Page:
With the Social Security Administration (SSA) denying a majority of disability claims, do applicants with denied disability claims have a second chance to make a positive first impression?
The answer is yes because applicants with denied disability claims can go through the appeals process established by the SSA. With the legal support of a Social Security disability attorney, you start the appeals process by filing a reconsideration appeal.
An SSDI reconsideration involves resubmitting your original claim for Social Security disability benefits.
Let’s review a few tips to win a disability reconsideration.
1. Understand Why You Were Denied
The approval rate for disability reconsiderations is not much higher than the approval rate for initial disability claims. Before you file an appeal for reconsideration, you must know why the SSA denied your claim the first time around. Knowing what prevented you from receiving financial assistance can help you build a more persuasive appeal for reconsideration.
If the SSA does not present the reasons for denying your claim, contact the nearest SSA field office to ask questions concerning your denied claim.
2. Meet the Deadline
After learning your initial claim did not meet the standards set by the SSA, you have 60 days to file an appeal for reconsideration.
If you fail to meet the 60-day deadline, you can expect the SSA to dismiss your claim. This means you have to start over by submitting another disability claim.
3. Submit an Appeals Letter
An appeals letter provides you with the opportunity to explain why you think the SSA made the wrong decision by denying your original claim.
Although you have just a few lines to describe why you are filing the appeal for reconsideration, you should attach a more thorough explanation and let the SSA know to “see attached page.”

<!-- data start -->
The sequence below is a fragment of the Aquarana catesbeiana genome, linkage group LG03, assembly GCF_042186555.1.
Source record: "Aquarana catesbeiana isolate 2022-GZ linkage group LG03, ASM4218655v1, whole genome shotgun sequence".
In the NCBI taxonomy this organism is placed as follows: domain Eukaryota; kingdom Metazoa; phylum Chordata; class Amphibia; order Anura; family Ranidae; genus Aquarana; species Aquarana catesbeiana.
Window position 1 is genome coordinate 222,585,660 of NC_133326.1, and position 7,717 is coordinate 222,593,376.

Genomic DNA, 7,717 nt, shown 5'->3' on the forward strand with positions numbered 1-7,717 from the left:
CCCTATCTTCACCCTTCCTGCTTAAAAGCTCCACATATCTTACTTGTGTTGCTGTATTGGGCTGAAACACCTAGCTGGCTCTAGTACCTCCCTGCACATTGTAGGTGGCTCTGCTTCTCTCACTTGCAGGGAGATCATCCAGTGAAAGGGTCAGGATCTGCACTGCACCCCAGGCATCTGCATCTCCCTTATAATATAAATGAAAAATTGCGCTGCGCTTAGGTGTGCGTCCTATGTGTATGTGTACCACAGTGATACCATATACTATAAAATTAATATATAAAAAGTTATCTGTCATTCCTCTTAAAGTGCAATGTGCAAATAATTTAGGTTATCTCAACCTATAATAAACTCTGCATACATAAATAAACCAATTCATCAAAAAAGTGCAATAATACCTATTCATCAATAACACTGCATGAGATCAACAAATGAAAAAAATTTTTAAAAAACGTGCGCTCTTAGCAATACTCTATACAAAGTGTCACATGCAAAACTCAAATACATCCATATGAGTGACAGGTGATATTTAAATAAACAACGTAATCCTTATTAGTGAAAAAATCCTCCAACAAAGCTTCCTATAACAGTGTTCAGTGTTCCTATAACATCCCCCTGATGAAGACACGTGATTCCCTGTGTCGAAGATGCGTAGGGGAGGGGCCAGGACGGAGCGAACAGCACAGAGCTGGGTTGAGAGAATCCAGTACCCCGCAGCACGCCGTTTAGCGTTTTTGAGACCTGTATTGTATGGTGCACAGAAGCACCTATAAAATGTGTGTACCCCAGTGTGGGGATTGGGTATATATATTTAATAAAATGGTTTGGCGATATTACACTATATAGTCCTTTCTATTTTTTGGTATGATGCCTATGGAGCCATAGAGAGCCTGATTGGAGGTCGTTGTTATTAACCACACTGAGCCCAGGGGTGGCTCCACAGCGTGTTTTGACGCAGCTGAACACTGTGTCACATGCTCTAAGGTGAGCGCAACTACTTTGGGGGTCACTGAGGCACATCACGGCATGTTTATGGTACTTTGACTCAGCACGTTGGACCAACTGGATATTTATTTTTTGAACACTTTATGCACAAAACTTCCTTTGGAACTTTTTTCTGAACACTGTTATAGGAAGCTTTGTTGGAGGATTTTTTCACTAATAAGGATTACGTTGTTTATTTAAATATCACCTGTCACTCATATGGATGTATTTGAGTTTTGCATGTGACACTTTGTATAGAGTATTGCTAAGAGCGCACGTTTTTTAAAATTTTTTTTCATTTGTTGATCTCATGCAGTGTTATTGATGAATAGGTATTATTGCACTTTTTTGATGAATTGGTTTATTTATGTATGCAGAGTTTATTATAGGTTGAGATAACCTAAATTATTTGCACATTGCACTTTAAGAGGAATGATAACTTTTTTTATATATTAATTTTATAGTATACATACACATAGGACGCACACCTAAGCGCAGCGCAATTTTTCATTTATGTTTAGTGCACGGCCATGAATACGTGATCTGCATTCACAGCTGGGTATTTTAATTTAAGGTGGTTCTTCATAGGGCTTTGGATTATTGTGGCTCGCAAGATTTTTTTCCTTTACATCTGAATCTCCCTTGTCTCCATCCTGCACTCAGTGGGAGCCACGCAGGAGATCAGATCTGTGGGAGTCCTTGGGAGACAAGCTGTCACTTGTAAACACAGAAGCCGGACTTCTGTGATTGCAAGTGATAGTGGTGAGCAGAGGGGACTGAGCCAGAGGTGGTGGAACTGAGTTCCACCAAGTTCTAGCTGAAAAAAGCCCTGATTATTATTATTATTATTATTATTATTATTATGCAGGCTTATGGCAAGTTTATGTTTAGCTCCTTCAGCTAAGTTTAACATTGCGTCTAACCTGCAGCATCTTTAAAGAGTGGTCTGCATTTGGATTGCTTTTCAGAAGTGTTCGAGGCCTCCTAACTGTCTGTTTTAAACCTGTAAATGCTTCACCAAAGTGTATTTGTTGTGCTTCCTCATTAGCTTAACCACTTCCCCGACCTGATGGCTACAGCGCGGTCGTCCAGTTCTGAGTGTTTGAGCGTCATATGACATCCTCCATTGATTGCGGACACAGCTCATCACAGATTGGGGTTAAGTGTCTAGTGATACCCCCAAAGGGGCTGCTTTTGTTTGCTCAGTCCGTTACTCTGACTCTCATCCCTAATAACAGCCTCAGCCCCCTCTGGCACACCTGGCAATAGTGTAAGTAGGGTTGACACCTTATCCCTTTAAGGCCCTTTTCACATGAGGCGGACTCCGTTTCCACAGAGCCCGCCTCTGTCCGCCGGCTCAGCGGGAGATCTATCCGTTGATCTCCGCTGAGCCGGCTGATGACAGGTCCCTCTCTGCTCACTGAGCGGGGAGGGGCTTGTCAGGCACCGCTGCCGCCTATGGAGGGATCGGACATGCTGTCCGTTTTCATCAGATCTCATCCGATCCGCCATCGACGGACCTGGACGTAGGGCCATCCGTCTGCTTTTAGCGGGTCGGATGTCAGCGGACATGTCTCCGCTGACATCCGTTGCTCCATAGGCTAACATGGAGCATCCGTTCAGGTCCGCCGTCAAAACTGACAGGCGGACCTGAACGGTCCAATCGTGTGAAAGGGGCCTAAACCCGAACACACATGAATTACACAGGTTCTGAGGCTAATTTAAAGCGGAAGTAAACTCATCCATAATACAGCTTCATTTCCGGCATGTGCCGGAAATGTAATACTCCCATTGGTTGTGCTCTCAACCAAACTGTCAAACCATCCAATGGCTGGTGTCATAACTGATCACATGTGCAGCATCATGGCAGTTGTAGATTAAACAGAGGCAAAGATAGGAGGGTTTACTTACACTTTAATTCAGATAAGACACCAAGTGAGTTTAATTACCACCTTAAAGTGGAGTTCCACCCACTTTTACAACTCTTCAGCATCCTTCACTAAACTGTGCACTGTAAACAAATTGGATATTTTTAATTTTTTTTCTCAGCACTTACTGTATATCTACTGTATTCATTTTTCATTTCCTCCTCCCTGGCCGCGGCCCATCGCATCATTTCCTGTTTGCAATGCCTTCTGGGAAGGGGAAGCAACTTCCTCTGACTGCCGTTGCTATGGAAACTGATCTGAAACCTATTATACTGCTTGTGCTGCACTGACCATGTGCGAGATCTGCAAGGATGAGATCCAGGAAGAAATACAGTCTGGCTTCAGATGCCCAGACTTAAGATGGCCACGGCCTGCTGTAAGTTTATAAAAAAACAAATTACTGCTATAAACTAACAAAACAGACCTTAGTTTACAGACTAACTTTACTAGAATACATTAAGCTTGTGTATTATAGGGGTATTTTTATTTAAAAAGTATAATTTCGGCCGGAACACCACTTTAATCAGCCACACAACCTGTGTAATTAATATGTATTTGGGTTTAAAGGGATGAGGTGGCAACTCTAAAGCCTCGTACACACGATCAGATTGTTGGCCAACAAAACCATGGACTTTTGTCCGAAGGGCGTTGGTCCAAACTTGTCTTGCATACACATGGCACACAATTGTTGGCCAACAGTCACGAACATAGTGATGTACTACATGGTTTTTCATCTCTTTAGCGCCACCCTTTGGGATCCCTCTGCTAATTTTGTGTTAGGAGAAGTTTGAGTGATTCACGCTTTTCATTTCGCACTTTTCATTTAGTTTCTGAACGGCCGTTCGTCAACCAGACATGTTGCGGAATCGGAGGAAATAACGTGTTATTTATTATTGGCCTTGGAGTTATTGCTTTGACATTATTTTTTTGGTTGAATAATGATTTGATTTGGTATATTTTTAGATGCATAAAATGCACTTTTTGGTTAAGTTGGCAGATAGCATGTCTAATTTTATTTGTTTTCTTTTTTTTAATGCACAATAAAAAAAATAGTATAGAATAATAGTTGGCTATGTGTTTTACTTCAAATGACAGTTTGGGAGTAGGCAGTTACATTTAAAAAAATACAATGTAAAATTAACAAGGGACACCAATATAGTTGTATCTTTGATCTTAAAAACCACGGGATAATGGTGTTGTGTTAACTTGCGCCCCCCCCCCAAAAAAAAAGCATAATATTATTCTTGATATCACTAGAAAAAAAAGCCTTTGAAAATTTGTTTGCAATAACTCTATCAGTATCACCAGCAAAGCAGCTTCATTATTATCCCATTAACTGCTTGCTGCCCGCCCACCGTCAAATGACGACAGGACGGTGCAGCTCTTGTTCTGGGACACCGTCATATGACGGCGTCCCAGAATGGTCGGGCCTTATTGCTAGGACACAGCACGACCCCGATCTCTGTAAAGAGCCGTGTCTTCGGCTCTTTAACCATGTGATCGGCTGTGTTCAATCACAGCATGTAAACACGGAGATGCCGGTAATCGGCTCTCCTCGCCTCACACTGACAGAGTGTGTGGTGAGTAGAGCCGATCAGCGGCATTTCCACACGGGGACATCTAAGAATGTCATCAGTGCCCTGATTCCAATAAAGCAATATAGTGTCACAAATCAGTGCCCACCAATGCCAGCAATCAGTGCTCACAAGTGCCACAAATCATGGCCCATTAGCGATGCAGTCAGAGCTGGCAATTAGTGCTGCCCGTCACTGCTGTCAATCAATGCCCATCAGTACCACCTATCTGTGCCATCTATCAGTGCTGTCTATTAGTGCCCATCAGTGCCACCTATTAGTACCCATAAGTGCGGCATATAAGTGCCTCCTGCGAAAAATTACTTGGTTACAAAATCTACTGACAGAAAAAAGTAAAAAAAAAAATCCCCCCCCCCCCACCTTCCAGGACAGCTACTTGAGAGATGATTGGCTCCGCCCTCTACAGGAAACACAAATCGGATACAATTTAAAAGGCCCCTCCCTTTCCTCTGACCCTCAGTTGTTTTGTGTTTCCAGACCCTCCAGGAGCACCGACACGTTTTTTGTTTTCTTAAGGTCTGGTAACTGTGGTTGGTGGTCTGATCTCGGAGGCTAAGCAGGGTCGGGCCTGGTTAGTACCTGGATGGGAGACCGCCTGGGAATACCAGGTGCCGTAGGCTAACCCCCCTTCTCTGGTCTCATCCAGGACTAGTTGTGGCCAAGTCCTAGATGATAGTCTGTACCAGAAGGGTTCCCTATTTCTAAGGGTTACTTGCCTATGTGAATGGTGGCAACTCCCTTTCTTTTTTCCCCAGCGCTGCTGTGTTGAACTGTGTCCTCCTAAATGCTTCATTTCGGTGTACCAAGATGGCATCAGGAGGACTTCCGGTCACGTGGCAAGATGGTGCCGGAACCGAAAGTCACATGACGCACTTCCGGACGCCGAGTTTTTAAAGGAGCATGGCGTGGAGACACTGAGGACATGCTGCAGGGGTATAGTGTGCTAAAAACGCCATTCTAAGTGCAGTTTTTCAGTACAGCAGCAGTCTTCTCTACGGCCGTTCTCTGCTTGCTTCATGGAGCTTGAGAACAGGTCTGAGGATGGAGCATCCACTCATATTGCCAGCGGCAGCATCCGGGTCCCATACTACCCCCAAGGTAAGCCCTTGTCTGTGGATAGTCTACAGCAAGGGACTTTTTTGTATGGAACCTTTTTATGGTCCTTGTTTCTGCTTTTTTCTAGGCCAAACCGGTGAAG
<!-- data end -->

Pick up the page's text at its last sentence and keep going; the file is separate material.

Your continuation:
4. Submit More Convincing Evidence
Although the appeal for reconsideration process is similar to the process when you filed the original disability claim, your appeal should include more convincing evidence the second time around.
Ask your physicians to submit a prognosis statement that describes whether you will make a full or partial recovery. Doctor statements have little impact when sent with an original claim, but they become more persuasive during the appeal for reconsideration process.
5. Complete an RFC Assessment
A Residual Functional Capacity (RFC) assessment represents a series of physical tests that determine your ability to work. For example, if you sustained a serious spinal cord injury, an RFC assessment might include tests that measure the strength of your back.
You should ask your physician to conduct an RFC assessment, although the SSA might require you to undergo an RFC assessment with one of the agency’s medical examiners.
6. Get Help with Your Appeal for Reconsideration
If you did not enlist the legal support of a Social Security disability attorney when you filed the original claim, you should consider hiring a lawyer before you file a disability reconsideration.
Your legal counsel can point out the weaknesses of your initial claim, such as a lack of medical evidence. Although you might receive approval of an appeal for reconsideration on your own, you stand a much better chance of getting the appeal approved by the SSA when you work with a disability lawyer.
Schedule a free case evaluation to start the appeal for reconsideration process.